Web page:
For reasons I can’t begin to fathom, people today seem to have zero regard for online privacy. I can only chalk this up to ‘ignorance is bliss’. I can’t imagine anyone voluntarily subjecting themselves to constant, unblinking surveillance. It would be like having a GoPro camera mounted to your forehead and a GPS tracker strapped to your ankle. And yet, this is precisely the level of creepy spying we’re inviting by surfing the web and using our smartphones without protection.
But not any more. Not after today. Today it ends. Today is the day you take back control of your data. Today is the day you assert your right to basic privacy. And what better day than Data Privacy Day?
Data Privacy Day
Data Privacy Day was started in the US on Jan 28, 2008 (following a similar move in Europe two years earlier). Data Privacy Day is sponsored officially by the National Cyber Security Alliance, which runs the Stay Safe Online web site and the Stop Think Connect initiative. (I had a couple great interviews with the NCSA’s former executive director Michael Kaiser you might check out.) Frankly, it’s a shame we have to even have this day… but until we fix this, that’s where we are.
It also saddens me that the US is so backward on this whole thing. Europe has been leading the charge for years now, protecting users and keeping corporations accountable. The General Data Protection Regulation (GDPR) was put into effect on May 2018, imposing real penalties on companies for violations (up to 4% of annual revenue). Users in Europe should now actually have full transparency into what data has been collected on them and with whom it’s been shared. They can even exercise the right to be forgotten. But here in the US, we’re rolling back privacy protections (with some notable financial and medical exceptions). As it happens, we outside the EU will probably still reap some benefits from GDPR as global companies like Google and Facebook implement the new settings required to comply with the European rules. But to get all the same benefits, we need to have real privacy regulation here, as well.
Privacy is a Human Right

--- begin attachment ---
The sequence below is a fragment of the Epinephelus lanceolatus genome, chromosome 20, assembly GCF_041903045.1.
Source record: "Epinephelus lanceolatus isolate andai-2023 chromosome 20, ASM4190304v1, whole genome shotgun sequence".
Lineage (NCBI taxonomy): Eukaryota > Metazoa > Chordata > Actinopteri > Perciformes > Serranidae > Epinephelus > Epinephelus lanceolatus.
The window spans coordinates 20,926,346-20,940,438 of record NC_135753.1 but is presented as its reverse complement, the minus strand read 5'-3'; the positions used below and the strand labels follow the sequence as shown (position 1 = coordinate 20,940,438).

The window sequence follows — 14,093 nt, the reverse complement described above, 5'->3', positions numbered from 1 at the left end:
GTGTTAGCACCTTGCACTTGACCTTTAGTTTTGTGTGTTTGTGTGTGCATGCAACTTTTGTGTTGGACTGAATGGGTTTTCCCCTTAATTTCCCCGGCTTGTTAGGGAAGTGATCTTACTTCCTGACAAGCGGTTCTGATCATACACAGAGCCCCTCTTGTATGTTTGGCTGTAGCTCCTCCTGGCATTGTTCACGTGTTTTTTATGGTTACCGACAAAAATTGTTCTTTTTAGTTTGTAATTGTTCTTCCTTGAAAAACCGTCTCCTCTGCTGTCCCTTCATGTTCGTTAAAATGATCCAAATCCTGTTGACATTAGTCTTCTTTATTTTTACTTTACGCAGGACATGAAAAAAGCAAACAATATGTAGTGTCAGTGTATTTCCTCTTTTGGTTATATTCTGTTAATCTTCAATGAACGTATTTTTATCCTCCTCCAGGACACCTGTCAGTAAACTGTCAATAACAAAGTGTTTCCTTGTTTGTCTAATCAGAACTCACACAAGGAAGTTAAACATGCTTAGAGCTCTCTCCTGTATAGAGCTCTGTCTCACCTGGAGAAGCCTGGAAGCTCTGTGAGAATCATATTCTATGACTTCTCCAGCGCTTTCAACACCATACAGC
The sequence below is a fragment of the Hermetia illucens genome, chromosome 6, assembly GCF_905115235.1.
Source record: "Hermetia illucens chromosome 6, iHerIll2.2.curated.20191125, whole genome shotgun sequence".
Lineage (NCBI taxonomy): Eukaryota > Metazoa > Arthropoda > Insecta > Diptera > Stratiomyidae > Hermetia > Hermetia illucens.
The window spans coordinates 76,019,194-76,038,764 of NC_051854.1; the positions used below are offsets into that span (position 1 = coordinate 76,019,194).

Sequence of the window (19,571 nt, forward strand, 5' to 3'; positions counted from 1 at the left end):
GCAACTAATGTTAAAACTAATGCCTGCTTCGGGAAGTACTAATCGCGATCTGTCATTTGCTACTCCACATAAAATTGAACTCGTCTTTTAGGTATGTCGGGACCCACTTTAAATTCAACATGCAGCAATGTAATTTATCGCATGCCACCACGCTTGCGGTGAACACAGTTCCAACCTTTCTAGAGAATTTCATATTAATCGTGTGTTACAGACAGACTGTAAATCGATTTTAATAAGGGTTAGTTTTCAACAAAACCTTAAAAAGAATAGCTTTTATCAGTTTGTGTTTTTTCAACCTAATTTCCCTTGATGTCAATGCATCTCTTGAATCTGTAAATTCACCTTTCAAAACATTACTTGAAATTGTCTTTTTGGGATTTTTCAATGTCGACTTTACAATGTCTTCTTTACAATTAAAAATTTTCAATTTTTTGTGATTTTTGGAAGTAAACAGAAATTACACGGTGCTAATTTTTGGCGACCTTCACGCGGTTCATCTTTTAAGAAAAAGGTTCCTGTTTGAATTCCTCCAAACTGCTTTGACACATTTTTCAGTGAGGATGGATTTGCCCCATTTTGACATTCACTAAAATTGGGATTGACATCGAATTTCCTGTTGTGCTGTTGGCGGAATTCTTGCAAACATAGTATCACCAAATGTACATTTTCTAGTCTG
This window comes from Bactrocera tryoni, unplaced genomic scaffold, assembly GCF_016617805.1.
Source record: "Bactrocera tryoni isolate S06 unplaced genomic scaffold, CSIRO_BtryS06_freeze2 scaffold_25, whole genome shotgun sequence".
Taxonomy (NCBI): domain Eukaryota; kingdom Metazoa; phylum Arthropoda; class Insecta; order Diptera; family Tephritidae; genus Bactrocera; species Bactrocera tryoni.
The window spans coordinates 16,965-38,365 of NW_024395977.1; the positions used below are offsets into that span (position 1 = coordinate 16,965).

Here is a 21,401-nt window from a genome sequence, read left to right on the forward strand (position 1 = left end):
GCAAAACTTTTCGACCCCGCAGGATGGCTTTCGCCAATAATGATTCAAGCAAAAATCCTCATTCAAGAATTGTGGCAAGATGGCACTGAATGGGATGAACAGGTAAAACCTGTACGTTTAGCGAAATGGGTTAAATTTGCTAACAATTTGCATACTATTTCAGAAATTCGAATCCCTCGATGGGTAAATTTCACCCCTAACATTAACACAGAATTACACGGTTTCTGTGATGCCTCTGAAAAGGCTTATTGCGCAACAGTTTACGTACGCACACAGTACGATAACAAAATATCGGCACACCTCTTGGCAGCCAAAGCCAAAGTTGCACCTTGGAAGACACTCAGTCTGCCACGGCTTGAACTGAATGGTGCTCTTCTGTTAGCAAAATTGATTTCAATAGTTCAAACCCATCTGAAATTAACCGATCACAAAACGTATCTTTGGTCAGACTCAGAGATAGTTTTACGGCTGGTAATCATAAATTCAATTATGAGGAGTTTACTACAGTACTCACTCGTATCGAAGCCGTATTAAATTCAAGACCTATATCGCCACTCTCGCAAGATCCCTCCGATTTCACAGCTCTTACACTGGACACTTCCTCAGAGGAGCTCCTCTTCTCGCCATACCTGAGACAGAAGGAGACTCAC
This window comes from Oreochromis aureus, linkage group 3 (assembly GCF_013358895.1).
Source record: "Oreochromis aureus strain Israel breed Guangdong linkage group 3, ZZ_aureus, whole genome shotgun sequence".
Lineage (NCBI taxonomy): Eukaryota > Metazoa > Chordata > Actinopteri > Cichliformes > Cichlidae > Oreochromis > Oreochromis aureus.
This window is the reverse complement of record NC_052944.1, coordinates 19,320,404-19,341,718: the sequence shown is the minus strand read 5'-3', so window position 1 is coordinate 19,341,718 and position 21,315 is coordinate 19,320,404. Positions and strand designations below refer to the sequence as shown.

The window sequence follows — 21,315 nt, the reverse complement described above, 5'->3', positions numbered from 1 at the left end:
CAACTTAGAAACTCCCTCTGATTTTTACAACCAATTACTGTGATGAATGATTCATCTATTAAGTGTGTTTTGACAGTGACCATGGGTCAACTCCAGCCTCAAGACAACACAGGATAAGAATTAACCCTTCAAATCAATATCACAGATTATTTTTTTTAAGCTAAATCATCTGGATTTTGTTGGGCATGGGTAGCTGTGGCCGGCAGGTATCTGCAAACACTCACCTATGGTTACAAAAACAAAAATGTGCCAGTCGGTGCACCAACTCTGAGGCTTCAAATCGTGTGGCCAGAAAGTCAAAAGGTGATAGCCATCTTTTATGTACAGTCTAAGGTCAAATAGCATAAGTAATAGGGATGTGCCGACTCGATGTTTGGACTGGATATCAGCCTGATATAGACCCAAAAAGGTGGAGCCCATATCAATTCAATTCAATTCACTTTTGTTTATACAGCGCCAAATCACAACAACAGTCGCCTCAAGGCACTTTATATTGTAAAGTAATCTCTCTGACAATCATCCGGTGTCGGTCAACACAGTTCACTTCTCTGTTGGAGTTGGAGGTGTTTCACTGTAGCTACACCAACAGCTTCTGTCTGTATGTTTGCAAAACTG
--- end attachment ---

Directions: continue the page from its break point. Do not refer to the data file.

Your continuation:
Edward Snowden once said: “Arguing that you don’t care about privacy because you have nothing to hide is like arguing that you don’t care about free speech because you have nothing to say.” Fighting for privacy for all is important, even if you don’t personally feel that you need to exercise that right. Bruce Schneier had a great piece on the Value of Privacy that’s worth a read. And Glenn Greenwald gave a beautiful, poignant presentation on the human need for privacy at a now-famous TED Talk in Oct 2014. (If you haven’t seen this, you really need to watch it. Like right now. It’s only 15 mins long. I’ll wait…)
In this talk, Glenn outlines the concept of a Panopticon: a devilishly clever design for an institution (read: prison) where a cylindrical set of cells can be simultaneously and surreptitiously monitored by a small set of central guards. The inmates know that they can be seen at any time, but they have no way of knowing that they’re being watched at any given moment. The result? Much higher “compliance”. I would argue that the digital world we live in today is much worse. Unlike a small set of human guards that can’t possibly look everywhere at once, the computers of the Internet can not only monitor all traffic but can even record it for future investigation.
Don’t get me wrong… the Internet is an amazingly powerful tool that has had a phenomenally positive impact on human development. But while living in the Information Age has enabled great things, the ad-based “free” Internet, unfettered by common-sense rules around data protection, has created a world where you are not only constantly being forced to watch ads… the ads are watching you back.
Stand and Be Counted
There are several steps here that we need to take, all of which you can do right now. But before I rattle off this litany of actions, understand that doing these things is not just about you. Yes, it’s important that you claw back your privacy and control your data. But by doing so, and by bringing along as many others as you can, you’re taking a public stand for everyone. You’re telling your governmental representatives and global corporations that privacy matters. Not only are you aware of how your rights are being abused, you’re willing to spend time, effort, and yes, even money to assert your right to privacy. You will vote with your ballot and your wallet. If enough people do this, it will bring change. So even if you’re not personally worried about your own privacy, do the following things anyway – for the sake of us all.
Here’s your action plan. You can do all of this in a single day, but hey… pace yourself. And if you’re in a position to help others to do these things, please do so.
Part 1: Get Educated and Inspired
If you’re not already worked up, or if you need ammo to convince your friends and loved ones, here are a few great resources. Everyone learns in their own way. Pick the ones that work best.
Part 2: Upgrade to Kick-Butt Privacy